Someone few Americans had ever heard of one week ago now stands poised to alter history. His name is Mir Hossein Mousavi and his case utterly debunks the school of historians who insist that history is made by large impersonal forces rather than by key individuals. While it is certainly true that Iran's current crisis had many antecedents, it is equally true that the decisions of this one man will play a decisive role in the outcome.
President Mahmoud Ahmadinejad has accepted the congratulations of Syria's Bashar Assad and Russia's Dmitri Medvedev on his wonderful victory. Many people find it wonderful, though not in the sense he or Supreme Leader Khamenei would prefer. Ahmadinejad has assured observers that "Iran is the most stable nation in the world." But on the streets of Tehran, Isfahan, Shiraz, and other Iranian cities, a broad alliance of Iranians are literally shouting from the rooftops that they will not accept the risible vote tallies announced by the government -- a two-to-one landslide for Ahmadinejad. "Death to the Dictator" is on many lips.
The unfolding drama in Iran is at once thrilling, disturbing, and ambiguous. It's thrilling because for the first time since the Khomeini revolution in 1979, a spontaneous, grassroots movement threatens the rulers in Tehran. The mullahocracy, deeply unpopular with the Iranian people, has held power through violence and terror for 30 years. As much misery as Iran has spread worldwide through its sponsorship of terror and its pursuit of nuclear weapons, it has visited even more wretchedness on its own people. The economy, despite Iran's oil wealth, is crumbling, with double-digit unemployment. Corruption is endemic: Freedom House reports that even mail is not delivered unless the postman gets a payoff. Repression on a totalitarian scale is a fact of daily life. Though Iran's people have repeatedly given evidence of their disgust with the clerical leadership, they have been unable to escape the boot on their necks. Particularly during the past four years, shortages, corruption, and privation have plagued Iran. A survey conducted by the Ministry of Intelligence for the Majlis (parliament) a few months ago found that only 13 percent of Iranians would vote for Ahmadinejad.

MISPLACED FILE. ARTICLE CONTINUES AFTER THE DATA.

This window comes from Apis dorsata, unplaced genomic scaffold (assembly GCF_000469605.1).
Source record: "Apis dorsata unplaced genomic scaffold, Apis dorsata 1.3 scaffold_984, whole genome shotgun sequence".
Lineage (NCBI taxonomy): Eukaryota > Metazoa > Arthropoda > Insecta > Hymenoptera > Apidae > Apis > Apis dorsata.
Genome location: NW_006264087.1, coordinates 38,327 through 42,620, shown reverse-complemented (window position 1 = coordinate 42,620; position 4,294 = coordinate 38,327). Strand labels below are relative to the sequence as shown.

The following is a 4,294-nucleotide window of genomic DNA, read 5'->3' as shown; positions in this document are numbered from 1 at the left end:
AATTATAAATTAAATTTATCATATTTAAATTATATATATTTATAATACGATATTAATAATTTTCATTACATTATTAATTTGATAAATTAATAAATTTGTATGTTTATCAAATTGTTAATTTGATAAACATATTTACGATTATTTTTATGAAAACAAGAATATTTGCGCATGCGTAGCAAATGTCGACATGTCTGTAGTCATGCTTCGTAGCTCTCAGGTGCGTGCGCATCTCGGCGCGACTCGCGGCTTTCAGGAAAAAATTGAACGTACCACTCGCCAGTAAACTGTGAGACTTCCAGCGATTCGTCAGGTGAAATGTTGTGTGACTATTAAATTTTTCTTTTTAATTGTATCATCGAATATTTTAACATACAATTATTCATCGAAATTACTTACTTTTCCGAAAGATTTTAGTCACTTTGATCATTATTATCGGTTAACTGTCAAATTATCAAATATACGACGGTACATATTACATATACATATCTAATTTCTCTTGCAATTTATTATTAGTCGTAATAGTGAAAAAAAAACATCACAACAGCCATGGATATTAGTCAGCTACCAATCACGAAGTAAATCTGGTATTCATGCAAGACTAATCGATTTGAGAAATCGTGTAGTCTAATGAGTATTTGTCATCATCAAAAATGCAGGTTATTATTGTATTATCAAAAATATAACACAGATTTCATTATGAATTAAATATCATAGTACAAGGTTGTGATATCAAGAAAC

Alternatively, if a severe crackdown does not materialize, then what? The millions of Iranians thronging the streets are testimony to the yearning for reform among the people. But what shape that reform would take is anything but clear. Mir Hossein Mousavi has become the repository for the people's hopes. He is, for better or worse, the face of the resistance movement. He ran for president of Iran as an alternative to Ahmadinejad. But now, with an unprecedented popular uprising at his back, can he become an alternative to the whole clerical establishment? Does he possibly have such ambitions? Reportedly a "favorite" of Ayatollah Khomeini, Mousavi served as Prime Minister from 1981 to 1989, during which time he oversaw Iran's initial moves toward obtaining nuclear weapons. He has served in a variety of advisory posts since then. He has never by word or deed signaled any willingness to depart from an Islamist dominated state.
But in one week everything has changed. What seemed impossible last week seems very possible today. So much now depends upon what Mousavi does with his de facto mandate from the people. He calls the demonstrations. He delivers the speeches. It is his photo they carry and his color (green) they wear. If he is a true reformer, this could be a turning point in world history. But we don't know yet what he believes or intends.